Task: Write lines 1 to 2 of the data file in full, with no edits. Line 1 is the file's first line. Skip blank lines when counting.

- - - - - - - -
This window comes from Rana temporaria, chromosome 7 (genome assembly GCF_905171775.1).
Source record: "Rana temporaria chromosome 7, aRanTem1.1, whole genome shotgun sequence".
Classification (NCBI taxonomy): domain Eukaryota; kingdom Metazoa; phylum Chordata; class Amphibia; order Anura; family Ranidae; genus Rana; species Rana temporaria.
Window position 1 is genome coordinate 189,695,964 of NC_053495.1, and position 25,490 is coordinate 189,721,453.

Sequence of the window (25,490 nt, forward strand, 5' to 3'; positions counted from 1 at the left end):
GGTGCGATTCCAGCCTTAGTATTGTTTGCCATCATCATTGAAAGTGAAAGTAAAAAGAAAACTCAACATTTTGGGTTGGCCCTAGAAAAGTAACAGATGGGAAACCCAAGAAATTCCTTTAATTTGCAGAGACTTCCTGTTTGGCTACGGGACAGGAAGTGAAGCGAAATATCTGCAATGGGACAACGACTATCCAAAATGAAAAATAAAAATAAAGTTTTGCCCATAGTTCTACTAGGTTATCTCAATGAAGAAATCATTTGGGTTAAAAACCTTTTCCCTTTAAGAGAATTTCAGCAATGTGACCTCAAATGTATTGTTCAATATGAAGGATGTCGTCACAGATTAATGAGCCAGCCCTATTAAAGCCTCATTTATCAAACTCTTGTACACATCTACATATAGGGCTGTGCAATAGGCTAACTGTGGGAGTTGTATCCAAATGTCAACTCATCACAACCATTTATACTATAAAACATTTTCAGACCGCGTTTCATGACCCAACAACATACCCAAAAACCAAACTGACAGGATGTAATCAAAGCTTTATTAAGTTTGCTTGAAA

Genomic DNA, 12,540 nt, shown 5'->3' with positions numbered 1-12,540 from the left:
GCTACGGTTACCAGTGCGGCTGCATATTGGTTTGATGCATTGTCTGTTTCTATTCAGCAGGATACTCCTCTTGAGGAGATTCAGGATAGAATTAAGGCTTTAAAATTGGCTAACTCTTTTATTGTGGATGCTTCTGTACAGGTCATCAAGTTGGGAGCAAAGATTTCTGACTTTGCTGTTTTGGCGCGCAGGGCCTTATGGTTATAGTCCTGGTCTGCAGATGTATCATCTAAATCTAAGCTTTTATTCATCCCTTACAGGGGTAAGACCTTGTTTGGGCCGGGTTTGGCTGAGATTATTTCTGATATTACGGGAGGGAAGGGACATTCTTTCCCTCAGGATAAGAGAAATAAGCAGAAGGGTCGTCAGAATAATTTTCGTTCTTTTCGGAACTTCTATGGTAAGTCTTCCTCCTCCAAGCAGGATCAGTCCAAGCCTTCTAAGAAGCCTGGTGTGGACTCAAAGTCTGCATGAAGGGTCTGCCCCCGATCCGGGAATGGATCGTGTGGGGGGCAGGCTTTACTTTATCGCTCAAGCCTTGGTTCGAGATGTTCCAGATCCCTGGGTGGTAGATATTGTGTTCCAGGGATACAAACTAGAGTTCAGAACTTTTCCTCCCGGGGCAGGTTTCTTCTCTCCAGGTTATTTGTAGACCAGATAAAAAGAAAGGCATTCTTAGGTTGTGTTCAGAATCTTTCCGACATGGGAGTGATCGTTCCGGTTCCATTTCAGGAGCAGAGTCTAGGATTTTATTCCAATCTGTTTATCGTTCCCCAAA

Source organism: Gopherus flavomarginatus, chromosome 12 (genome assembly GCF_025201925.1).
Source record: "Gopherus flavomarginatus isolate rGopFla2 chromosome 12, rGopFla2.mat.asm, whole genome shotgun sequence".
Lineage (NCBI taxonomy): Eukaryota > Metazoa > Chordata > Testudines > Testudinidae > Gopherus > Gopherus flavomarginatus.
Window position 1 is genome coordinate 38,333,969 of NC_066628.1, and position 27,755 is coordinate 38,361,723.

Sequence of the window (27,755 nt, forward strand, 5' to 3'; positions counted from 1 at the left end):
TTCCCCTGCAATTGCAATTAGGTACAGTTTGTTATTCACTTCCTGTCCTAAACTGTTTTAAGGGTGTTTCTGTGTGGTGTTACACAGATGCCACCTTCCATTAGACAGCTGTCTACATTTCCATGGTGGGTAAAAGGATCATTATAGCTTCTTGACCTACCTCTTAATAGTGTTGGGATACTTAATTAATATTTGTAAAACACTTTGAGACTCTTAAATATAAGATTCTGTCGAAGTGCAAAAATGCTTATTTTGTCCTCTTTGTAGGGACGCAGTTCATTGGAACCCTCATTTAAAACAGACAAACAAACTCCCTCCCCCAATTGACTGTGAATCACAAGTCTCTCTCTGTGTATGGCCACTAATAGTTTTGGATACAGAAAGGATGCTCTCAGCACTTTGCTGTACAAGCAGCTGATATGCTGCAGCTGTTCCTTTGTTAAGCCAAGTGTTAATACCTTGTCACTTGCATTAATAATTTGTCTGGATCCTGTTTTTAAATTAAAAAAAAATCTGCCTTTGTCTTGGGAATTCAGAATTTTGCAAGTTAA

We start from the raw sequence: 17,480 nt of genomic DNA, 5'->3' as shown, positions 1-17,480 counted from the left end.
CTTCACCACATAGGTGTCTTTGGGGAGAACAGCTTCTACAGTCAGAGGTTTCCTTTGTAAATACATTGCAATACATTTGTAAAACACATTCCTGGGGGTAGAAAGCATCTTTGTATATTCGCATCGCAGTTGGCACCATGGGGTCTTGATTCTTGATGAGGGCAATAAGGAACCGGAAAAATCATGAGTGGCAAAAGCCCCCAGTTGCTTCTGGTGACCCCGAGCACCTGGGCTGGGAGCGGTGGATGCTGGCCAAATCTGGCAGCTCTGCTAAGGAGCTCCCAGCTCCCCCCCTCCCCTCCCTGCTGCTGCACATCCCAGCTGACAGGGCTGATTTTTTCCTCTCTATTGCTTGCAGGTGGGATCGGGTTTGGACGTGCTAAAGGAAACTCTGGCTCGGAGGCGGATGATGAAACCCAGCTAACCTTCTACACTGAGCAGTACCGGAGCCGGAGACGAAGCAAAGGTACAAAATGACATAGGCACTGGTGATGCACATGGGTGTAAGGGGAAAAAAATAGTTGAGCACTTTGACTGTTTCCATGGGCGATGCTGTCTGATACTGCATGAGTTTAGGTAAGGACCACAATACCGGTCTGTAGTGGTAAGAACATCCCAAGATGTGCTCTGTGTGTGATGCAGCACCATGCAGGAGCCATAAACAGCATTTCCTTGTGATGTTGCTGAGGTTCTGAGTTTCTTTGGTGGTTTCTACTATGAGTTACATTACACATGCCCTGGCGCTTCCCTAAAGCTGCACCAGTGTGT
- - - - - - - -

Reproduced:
This window comes from Rana temporaria, chromosome 7 (genome assembly GCF_905171775.1).
Source record: "Rana temporaria chromosome 7, aRanTem1.1, whole genome shotgun sequence".